The Etrvsco was the official soccer ball for the 1990 World Cup held in Italy. This ball was a high-tech product manufactured entirely from high-quality synthetic fiber. The innermost covering consisted of textiles impregnated with latex for form stability and resistance to tearing. The neoprene layer made the ball water-tight and an outer skin made of polyurethane gave abrasion resistance and good rebound properties.
In 1994, at the World Cup held in the United States, the official ball was called Questra and used a layer of polystyrene foam on its outer layers. This not only made it more waterproof than the previous design but allowed the ball greater acceleration when kicked. The new game ball felt softer to the touch and had improved control and higher velocity during play.
The Tricolore soccer ball used at the 1998 World Cup in France featured a red-white-blue tri-color ― a complete departure from the traditional black and white pattern. It was the first official World Cup soccer ball sporting colors. The ball used an underglass print technology with a thin layer of syntactic foam.
This new foam material had better compression and more explosive rebound characteristics, making the ball softer and faster than its predecessor. The first World Cup ball in color was a revolutionary concept in ball surface design.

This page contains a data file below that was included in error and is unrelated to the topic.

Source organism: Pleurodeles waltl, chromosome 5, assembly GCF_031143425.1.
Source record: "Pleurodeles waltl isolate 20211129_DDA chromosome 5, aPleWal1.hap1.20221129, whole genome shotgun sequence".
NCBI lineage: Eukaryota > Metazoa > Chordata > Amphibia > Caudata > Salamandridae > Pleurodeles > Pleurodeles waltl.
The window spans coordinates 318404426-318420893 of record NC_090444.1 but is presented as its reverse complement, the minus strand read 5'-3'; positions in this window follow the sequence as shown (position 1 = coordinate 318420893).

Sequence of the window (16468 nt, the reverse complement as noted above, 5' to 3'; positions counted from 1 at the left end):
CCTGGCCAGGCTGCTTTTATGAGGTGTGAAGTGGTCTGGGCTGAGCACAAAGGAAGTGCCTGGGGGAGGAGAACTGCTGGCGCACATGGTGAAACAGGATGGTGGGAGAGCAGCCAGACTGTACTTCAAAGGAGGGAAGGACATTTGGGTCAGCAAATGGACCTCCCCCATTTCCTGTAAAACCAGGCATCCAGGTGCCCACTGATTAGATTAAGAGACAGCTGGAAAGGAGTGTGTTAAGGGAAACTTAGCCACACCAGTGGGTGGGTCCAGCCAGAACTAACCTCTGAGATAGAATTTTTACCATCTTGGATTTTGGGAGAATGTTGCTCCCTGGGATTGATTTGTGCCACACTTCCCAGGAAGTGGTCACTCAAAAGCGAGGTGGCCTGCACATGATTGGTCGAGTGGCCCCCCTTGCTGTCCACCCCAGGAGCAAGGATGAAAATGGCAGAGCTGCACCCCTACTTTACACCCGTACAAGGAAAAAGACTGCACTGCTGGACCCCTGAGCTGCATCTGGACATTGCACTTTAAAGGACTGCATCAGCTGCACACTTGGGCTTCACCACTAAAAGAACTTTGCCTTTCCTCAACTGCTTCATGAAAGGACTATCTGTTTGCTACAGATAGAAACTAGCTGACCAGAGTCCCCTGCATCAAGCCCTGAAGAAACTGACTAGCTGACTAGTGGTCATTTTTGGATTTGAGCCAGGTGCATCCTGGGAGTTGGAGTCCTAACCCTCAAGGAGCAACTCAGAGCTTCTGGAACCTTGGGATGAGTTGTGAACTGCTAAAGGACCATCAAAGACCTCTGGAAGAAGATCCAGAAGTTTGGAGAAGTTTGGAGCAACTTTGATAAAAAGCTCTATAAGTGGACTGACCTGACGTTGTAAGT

Adidas’s Fevernova soccer ball was the official ball of the 2002 FIFA World Cup, hosted jointly by South Korea and Japan. The Fevernova was the first World Cup ball since 1978 to break with the traditional Tango design introduced in 1978. The ball had 11 layers, including a special foam layer with tiny gas-filled balloons imbedded in a syntactic foam.
The outer cover of the ball consisted of a combination of special synthetic polystyrenes (polyurethane) and natural rubber. Embedded within the layers were equally sized, highly elastic, exceptionally resistant gas-filled microcells. The inner lining consisted of a tightly woven network of knitted, synthetic Raschel fabric. The spongy layer had high compression property, and rained its shape well.
These layers gave the ball improved rebound characteristics, such as faster acceleration when the ball was kicked. The outer layer was made so that the ball can withstand exceptionally tough treatment. All of this combined to give the ball greater durability. According to Adidas, the surface of the ball converted applied energy evenly at every point. Source: SoccerBallWorld.com


by Brian Lee

More in Features

[Shifting the Paradigm] With one epidemic under control, another is threatening Korean society

Kakao TV launches this month, takes on Netflix

[TURNING 20] In a sea of hate, change flourishes

Criticism of sex ed books for kids raises more questions than answers

When it comes to sex ed, this Danish author says just talk about it

Log in to Twitter or Facebook account to connect
with the Korea JoongAng Daily
help-image Social comment?
lock icon

To write comments, please log in to one of the accounts.

Standards Board Policy (0/250자)

What’s Popular Now